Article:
A German-produced film directed with bravado by American filmmaker Samuel Fuller, Dead Pigeon On Beethoven Street is a rather generic hard-boiled private eye story, centered around an international extortion ring, whose been targeting high ranking political officials. Sandy is the American Private Eye who arrives in Germany seeking revenge for the death of his friend who is believed to be shot dead by this international extortion gang. Infiltrating the crime ring himself, Sandy joins forces with one of the gang's seductive agents of extortion, hoping to discover the man at the top of this criminal organization and bring him to justice. Certainly one of the more boldly directed television movies I've seen, Samuel Fuller's Dead Pigeon On Beethoven Street finds the hard-boiled filmmaker bringing his bold style to the small-time production, using fast twitch editing, slow pans and scans, and impressionistic cinematography that bring this otherwise dull story to vivid life. While watching this film I couldn't help but think about some of Seijun Suzuki's work with Nikkatsu studio, as Dead Pigeon On Beethoven Street is a great example of how much creative direction and ingenuity can elevate source material. Fuller directs this story with such fervor, and while there really are very few action sequences, when they do come they don't disappoint, as Fuller uses his directorial craft to create a few memorably action sequences that pump with a visceral energy in every frame. The main protagonist Sandy is a staple of machismo, a character who expresses genuine glee when stumbling across Rio Bravo playing in a movie theater while tracking his latest assignment, a no-nonsense individual who is a specialist in violence. There is a fragility to this character though, a fish-out-of-water in Germany, with Samuel Fuller examining the existentialism, capturing how he lets his guard down due to this fragility, being a character who is attempting to make sense of everything around him in a foreign land. Being such an expressive film visually, Dead Pigeon On Beethoven Street is one of Samuel Fuller's more interesting efforts, almost as if the filmmaker took the gig just as an opportunity to boldly play with style, with the film offering up some truly ingenious cinematic tricks, as well as some great examples of the economics of filmmaking, as the director routinely does/tells a lot, doing very little.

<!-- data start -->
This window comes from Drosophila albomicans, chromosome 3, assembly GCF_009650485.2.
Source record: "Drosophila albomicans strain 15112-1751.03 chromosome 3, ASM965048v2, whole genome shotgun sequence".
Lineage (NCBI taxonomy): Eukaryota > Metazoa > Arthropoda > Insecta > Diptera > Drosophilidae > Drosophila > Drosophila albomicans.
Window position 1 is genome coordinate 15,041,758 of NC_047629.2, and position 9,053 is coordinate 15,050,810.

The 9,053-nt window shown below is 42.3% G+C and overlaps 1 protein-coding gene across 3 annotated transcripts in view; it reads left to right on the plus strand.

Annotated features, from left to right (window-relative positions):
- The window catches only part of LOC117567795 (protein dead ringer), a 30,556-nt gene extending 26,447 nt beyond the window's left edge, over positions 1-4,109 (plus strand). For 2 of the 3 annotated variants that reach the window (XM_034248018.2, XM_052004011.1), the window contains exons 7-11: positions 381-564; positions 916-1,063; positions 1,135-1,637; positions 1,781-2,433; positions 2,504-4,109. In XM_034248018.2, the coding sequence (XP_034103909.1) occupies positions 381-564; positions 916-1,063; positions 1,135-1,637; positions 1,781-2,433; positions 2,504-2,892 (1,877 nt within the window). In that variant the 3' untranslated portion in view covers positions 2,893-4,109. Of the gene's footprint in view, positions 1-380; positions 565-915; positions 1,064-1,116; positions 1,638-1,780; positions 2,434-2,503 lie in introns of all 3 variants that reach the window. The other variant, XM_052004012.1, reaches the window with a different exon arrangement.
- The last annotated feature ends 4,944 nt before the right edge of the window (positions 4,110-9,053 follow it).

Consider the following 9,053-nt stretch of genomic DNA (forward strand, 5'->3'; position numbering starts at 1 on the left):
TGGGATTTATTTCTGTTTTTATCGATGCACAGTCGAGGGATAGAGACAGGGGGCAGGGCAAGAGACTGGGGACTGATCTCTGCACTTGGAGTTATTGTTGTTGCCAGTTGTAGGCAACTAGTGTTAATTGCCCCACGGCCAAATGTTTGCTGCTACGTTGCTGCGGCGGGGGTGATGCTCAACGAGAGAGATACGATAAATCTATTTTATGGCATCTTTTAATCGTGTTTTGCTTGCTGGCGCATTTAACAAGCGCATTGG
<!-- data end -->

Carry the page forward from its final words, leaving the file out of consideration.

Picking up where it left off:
While Matt Soble's Take Me To The River may be vague to a fault, it's never not engrossing, thanks to a unique narrative that pulsates with mystery and intrigue. The story is centered around Ryder, a gay California teenager, who isn't exactly thrilled to be visiting his Nebraskan relatives for a family reunion, a conservative, rural family whose ideals certaily seem backwards to the young man. In the opening scene of Take Me To The River, Ryder makes it very clear he'd rather just come out as soon as possible, not wanting to lie about who he is to his relatives, regardless of their feelings on the matter. For the sake of his mother though Ryder chooses to keep quiet about his sexual orientation, though some of his clothing, including bright red short-shorts, certainly draw the eye of his conservative, country relatives. Early on in Take Me To The River the filmmaker makes an effort to document the contrast of feminine and masculine roles in this rural culture, exhibiting how they are clearly defined. Ryder seems to only get along with his young, female cousins, especially Molly, who becomes quite attached to her older cousin from California. One day a strange encounter occurs away from the families watchful eyes, raising suspicion of Ryder when Molly returns home with blood in her crotchel region. While the negative minded ignorance around homosexuality is certainly documented, what transpires from there on out in Take Me The River is more about family secrets and the Ryder's mother's inability to stand up for her independence due to being constantly in need of her families' blessing. The mother is quietly a very fragile character in this film, needing to feel re assimilated into her family, needing to bond with them, even at times doing things at the cost of her son's psyche to do so. Ryder is simply a character who doesn't want to be there, now struggling to grasp why his uncle and Molly's father, Keith, became enraged at him and why he would jump to the worst possible conclusion. What eventually becomes clear is that Ryder has essentially become a pawn in the underlying emotional tug of war between his mother, Cindy, and her brother, Keith, though the film never makes it entirely clear what happened many years ago to begin this game of psychological abuse, if anything did at all. One of the best scenes of film is when Ryder is at Keith's house for dinner, featuring a great use of mise-en-scene that aids in creating a quiet, startling tension as Keith quietly dishes out psychological abuse. A promising debut feature, Take Me To The River is a film that is vague enough to conjure up various interpretations into what exactly happened in the mother's past, as well as how far Keith's demented nature runs, but the film's craft is undeniable regardless of your feelings on ambiguity.